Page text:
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4 How to make a Catapult Disclaimer – Please Read A catapult/mangonel is a weapon. Please exercise caution when firing this model. This is a working scale model. To the extent permitted by law, the BBC, Open University and its employees or agents accept no liability or responsibility whatsoever for any loss, damage or injury arising from the use or misuse of the catapult/mangonel. Parts list Strip wood (approx. 2.08metres) 20mm x 20mm (2cm square) Lengths: 125mm x 4 150mm x 2 175mm x 2 300mm x 3 Strip wood 10mm x 10mm x 250mm long x 2 Plywood (or MDF) 50mm x 50mm x 6mm thick x 2 Plywood (or MDF) 40mm x 40mm x 6mm thick x 2 String 2.5mm diameter N.B. this must be non-elastic Rounded Steel 3mm diameter Lengths: 18mm x 2 Screws Wood screws, 3mm wide x 35mm long Chipboard Screws 3mm wide x 1.5mm long Washers 2 x washers 17.5mm wide with an 8mm hole Nails A single oval nail about 20mm long N.B. the nail must not have a flat head Tools required General woodworking tools Electric drill (we used a 2mm drill bit) Jigsaw or coping saw 10mm holesaw and drill fitting Work bench with vice G-clamps

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5Wood glue Breathing mask (if using MDF) Making the frame 1. Take two of the 20mm x 300mm pieces of strip wood and two 20mm x 125mm. Create a rectangular base. Check that the corners of the base are square (90 degrees). Put two 35mm wood screws and glue into each joint. 2. Fix the two 20mm x 150mm pieces of strip wood vertically inside one end of the rectangular base. Make sure the short 125mm pieces are at the bottom. Glue and screw, using 4 screws in each end of the upright. 3. Attach a 20mm x 125mm piece across the top of the uprights, on the side facing into the middle of the rectangle. Trim the ends. 4. Measure 100mm down from the uprights, along the long edges of the rectangle. Fix the last 125mm piece of wood to the bottom of the rectangle at this point, making sure that it is parallel to the others. Measure and cut the two 20mm x 175mm pieces of strip wood so that they fit diagonally from the top of the uprights, as illustrated. Cut angles on the ends – don™t worry if they don™t fit perfectly. Making the ratchet The ratchet mechanism can be made from 6mm plywood or MDF. Cutting MDF with a jigsaw produces toxic dust and should only be carried out in a well ventilated area and wearing a breathing mask.

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6 1. Take one of the 50mm square pieces of 6mm thick plywood, draw a 50mm diameter circle. Using the same circle centre, mark on a 40mm diameter circle. Divide your circle up into eight pie sections by drawing 4 lines directly through the circle centre. Each line should be 45 o from the next. Now draw smooth curves from the points where the straight lines meet the outer circle to the adjacent intersection on the inner circle (see diagram 3 ). 2. Carefully cut out the ratchet using a jigsaw (or coping saw) using a long wood blade. 3. Drill a hole through the centre of the ratchet using a 10mm holesaw. 4. Use the jigsaw to cut two small chunks of wood, 4mm deep and 4mm wide out of the centre of the ratchet (see diagram 3 ). Make sure that the two chunks line up and are opposite each other. 5. Take one of the 40mm square pieces of 6mm thick plywood and mark onto it a 40mm diameter circle. Cut out the circle. Repeat steps 1 to 5 to make a second ratchet. Assembling the throwing arm 1. Make sure that the glue has properly dried on the catapult. Mark holes 28mm along the long arm of the base rectangle, measured from the inside edge of the uprights. To ensure correct positioning, put the remaining 300mm piece of strip wood vertically, inside the rectangle and touching the cross piece of the two uprights. The holes should be in line with the centre of this vertical post (see diagram 1). 2. Use a 10mm holesaw to drill the holes. You may need to drill from both sides of the upright to cut all the way through the timber. 3. Take the string and feed it through the centre of a ratchet on one side, through one of the washers, through one of the holes in the frame, to one side of the loose, vertical throwing arm Πand then through the hole on the other side of the frame, through one of the washers and through the centre of the second ratchet. Loop the string around one of the 18mm steel bars and then feed it all the way back to the other side of the frame, this time passing to the other side of the vertical piece of wood. Make sure you loop the string around the other short metal bar. See diagram 4 for correct positioning of the ratchet. Continue until you have a total of four strands on either side of the vertical post. Pull the string tight and tie off using a reef knot. Arrange the string so that the knot is inside the main frame, between the two ratchets.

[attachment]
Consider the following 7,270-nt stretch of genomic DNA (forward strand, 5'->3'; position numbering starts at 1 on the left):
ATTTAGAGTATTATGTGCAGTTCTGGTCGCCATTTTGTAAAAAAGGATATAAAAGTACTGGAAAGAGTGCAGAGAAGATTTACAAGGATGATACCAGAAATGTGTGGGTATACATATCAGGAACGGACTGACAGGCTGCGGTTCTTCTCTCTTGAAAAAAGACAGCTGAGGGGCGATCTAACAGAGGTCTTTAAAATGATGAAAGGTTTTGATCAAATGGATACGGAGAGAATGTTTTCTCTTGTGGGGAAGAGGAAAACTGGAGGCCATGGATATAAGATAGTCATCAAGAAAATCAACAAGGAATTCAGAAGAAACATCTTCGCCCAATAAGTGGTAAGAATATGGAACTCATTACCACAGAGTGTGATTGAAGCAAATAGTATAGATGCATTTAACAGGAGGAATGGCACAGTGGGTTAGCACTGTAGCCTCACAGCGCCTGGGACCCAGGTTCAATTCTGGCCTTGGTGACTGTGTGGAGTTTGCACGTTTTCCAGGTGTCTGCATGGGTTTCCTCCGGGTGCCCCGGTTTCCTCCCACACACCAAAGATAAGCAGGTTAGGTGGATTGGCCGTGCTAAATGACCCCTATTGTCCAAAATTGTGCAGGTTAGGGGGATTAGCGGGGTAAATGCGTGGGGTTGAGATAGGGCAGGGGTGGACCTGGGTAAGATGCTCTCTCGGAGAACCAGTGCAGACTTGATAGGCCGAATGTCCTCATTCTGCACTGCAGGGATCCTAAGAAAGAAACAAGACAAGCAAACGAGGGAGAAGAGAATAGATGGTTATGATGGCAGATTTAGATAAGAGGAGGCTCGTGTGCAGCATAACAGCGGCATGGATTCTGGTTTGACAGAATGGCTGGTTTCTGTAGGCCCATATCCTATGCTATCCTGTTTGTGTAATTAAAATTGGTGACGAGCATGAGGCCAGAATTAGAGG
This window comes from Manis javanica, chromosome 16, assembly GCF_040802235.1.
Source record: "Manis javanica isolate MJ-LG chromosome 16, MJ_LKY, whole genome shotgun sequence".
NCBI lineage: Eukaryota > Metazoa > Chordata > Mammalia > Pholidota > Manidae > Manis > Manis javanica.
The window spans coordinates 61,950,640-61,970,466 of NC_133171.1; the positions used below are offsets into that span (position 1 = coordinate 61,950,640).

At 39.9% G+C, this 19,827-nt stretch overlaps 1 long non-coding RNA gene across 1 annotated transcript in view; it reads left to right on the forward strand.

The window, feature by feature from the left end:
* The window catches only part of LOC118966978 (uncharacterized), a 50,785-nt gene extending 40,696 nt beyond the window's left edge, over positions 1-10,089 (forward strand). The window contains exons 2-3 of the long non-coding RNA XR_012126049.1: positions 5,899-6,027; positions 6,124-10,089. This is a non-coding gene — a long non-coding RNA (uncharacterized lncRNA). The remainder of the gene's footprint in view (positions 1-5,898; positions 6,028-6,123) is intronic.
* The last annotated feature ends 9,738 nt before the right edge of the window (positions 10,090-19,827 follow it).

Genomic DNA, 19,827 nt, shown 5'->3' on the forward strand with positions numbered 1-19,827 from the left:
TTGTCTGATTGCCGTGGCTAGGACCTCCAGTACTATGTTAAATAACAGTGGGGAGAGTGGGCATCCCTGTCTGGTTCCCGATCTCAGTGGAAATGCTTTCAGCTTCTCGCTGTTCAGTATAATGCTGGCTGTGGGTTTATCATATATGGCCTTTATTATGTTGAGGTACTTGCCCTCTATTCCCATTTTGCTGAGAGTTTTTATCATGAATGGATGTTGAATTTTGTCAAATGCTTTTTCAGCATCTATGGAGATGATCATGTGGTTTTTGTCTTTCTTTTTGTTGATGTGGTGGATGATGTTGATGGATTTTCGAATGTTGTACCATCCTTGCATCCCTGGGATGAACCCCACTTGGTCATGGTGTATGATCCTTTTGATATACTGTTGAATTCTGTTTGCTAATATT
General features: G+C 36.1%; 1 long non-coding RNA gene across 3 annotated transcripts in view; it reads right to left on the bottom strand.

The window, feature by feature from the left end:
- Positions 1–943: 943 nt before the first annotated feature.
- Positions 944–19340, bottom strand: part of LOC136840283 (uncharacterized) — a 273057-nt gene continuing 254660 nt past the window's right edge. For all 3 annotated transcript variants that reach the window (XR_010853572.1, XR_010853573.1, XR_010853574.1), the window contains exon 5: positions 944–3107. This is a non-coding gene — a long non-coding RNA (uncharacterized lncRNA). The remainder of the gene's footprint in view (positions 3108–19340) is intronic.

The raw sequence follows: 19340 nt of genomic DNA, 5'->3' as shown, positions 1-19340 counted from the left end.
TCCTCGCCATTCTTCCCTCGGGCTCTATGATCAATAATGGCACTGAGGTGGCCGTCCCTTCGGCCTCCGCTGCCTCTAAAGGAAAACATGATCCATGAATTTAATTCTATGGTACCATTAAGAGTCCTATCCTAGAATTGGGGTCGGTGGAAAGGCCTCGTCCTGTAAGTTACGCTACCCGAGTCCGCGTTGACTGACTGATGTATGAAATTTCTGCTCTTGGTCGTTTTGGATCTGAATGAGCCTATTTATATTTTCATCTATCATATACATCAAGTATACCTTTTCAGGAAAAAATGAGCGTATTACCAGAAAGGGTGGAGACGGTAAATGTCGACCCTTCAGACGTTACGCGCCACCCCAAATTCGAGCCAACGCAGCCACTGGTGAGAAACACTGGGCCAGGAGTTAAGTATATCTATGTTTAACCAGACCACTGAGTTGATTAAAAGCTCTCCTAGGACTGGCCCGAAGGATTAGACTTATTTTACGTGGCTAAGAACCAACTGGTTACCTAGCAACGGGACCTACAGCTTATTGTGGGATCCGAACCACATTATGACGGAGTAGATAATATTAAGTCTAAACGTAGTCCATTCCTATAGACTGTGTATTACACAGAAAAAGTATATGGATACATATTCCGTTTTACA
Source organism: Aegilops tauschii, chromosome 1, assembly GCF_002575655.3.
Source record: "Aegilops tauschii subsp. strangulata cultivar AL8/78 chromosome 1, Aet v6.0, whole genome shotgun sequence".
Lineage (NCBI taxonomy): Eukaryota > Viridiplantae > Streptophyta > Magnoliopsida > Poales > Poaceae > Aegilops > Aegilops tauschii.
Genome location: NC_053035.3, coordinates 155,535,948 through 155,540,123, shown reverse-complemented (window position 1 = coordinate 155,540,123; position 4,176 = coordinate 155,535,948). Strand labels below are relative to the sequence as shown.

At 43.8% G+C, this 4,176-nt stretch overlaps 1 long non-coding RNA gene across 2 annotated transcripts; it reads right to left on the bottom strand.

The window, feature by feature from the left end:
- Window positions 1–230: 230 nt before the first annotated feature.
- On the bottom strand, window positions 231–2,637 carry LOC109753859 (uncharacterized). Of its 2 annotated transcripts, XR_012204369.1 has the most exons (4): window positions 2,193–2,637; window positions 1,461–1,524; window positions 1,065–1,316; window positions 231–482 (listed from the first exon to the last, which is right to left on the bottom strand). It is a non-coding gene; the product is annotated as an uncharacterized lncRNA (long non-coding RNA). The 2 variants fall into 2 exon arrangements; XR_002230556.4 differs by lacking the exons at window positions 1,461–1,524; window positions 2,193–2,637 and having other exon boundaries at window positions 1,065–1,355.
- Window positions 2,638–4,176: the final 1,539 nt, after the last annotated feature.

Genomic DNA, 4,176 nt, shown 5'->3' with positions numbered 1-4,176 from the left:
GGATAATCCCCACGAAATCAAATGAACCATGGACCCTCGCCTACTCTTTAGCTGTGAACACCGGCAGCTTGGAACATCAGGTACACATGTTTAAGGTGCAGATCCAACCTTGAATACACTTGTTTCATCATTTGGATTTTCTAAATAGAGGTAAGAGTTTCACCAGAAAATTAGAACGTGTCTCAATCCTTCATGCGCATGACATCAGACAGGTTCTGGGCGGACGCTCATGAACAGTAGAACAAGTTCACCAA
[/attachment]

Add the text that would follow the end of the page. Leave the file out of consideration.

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8 5. To tension the catapult – put a quarter turn into each ratchet – in turn. 6. Keep tensioning until it becomes hard to pull the throwing arm down to the catapult base. 7. Take the catapult to a wide open area and make sure that you can see all of the possible firing arc (180 degrees across and 5 metres long). 8. Pull the throwing arm back and hook the loop of string onto the oval nail. 9. Tug the string to fire. You will need to build a small launching platform onto the end of the firing arm, or alternatively tie a spoon on the end. The angle of the launch platform will determine the trajectory of the missile. Have fun making the catapult and take care when firing it. May your aim be true– Important Safety Advice Do not over tension the catapult. You should be able to move the throwing arm by hand. If you see any distortion of the frame slacken the string and strengthen the frame. Once the catapult™s throwing arm is in the firing position beware Œ the weapon is cocked and ready to fire. Once the catapult is loaded, keep half a metre clear of the back of the device and at least 5m clear of the front firing arc. Assume that the firing arc is 180 degrees across (see diagram 6 ).